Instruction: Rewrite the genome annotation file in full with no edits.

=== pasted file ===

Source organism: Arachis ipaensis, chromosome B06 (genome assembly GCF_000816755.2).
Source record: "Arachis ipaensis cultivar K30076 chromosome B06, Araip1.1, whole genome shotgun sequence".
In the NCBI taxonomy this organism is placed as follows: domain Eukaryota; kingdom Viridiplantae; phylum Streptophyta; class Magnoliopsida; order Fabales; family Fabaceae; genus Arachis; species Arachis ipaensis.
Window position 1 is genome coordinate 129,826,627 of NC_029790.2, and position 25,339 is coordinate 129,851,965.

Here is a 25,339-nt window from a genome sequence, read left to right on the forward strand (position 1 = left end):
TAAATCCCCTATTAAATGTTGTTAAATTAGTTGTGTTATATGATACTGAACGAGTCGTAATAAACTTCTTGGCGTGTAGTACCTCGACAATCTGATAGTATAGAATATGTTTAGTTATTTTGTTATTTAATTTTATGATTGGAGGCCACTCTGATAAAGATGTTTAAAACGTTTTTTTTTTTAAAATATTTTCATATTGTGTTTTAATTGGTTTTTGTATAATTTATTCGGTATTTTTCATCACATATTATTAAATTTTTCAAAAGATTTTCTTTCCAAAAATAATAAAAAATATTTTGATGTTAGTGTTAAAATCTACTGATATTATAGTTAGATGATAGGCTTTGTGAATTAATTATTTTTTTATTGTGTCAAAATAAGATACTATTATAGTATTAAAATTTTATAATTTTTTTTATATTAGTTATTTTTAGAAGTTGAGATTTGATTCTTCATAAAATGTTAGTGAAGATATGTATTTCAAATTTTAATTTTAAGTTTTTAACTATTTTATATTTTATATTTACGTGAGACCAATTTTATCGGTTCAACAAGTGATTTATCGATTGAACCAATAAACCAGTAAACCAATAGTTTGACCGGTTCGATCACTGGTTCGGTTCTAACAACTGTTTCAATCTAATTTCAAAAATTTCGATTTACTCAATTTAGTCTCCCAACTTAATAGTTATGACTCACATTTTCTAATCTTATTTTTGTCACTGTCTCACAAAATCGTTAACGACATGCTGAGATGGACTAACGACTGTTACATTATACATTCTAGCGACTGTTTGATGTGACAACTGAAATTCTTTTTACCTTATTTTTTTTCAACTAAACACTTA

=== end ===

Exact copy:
Source organism: Arachis ipaensis, chromosome B06 (genome assembly GCF_000816755.2).
Source record: "Arachis ipaensis cultivar K30076 chromosome B06, Araip1.1, whole genome shotgun sequence".
In the NCBI taxonomy this organism is placed as follows: domain Eukaryota; kingdom Viridiplantae; phylum Streptophyta; class Magnoliopsida; order Fabales; family Fabaceae; genus Arachis; species Arachis ipaensis.
Window position 1 is genome coordinate 129,826,627 of NC_029790.2, and position 25,339 is coordinate 129,851,965.

Here is a 25,339-nt window from a genome sequence, read left to right on the forward strand (position 1 = left end):
TAAATCCCCTATTAAATGTTGTTAAATTAGTTGTGTTATATGATACTGAACGAGTCGTAATAAACTTCTTGGCGTGTAGTACCTCGACAATCTGATAGTATAGAATATGTTTAGTTATTTTGTTATTTAATTTTATGATTGGAGGCCACTCTGATAAAGATGTTTAAAACGTTTTTTTTTTTAAAATATTTTCATATTGTGTTTTAATTGGTTTTTGTATAATTTATTCGGTATTTTTCATCACATATTATTAAATTTTTCAAAAGATTTTCTTTCCAAAAATAATAAAAAATATTTTGATGTTAGTGTTAAAATCTACTGATATTATAGTTAGATGATAGGCTTTGTGAATTAATTATTTTTTTATTGTGTCAAAATAAGATACTATTATAGTATTAAAATTTTATAATTTTTTTTATATTAGTTATTTTTAGAAGTTGAGATTTGATTCTTCATAAAATGTTAGTGAAGATATGTATTTCAAATTTTAATTTTAAGTTTTTAACTATTTTATATTTTATATTTACGTGAGACCAATTTTATCGGTTCAACAAGTGATTTATCGATTGAACCAATAAACCAGTAAACCAATAGTTTGACCGGTTCGATCACTGGTTCGGTTCTAACAACTGTTTCAATCTAATTTCAAAAATTTCGATTTACTCAATTTAGTCTCCCAACTTAATAGTTATGACTCACATTTTCTAATCTTATTTTTGTCACTGTCTCACAAAATCGTTAACGACATGCTGAGATGGACTAACGACTGTTACATTATACATTCTAGCGACTGTTTGATGTGACAACTGAAATTCTTTTTACCTTATTTTTTTTCAACTAAACACTTA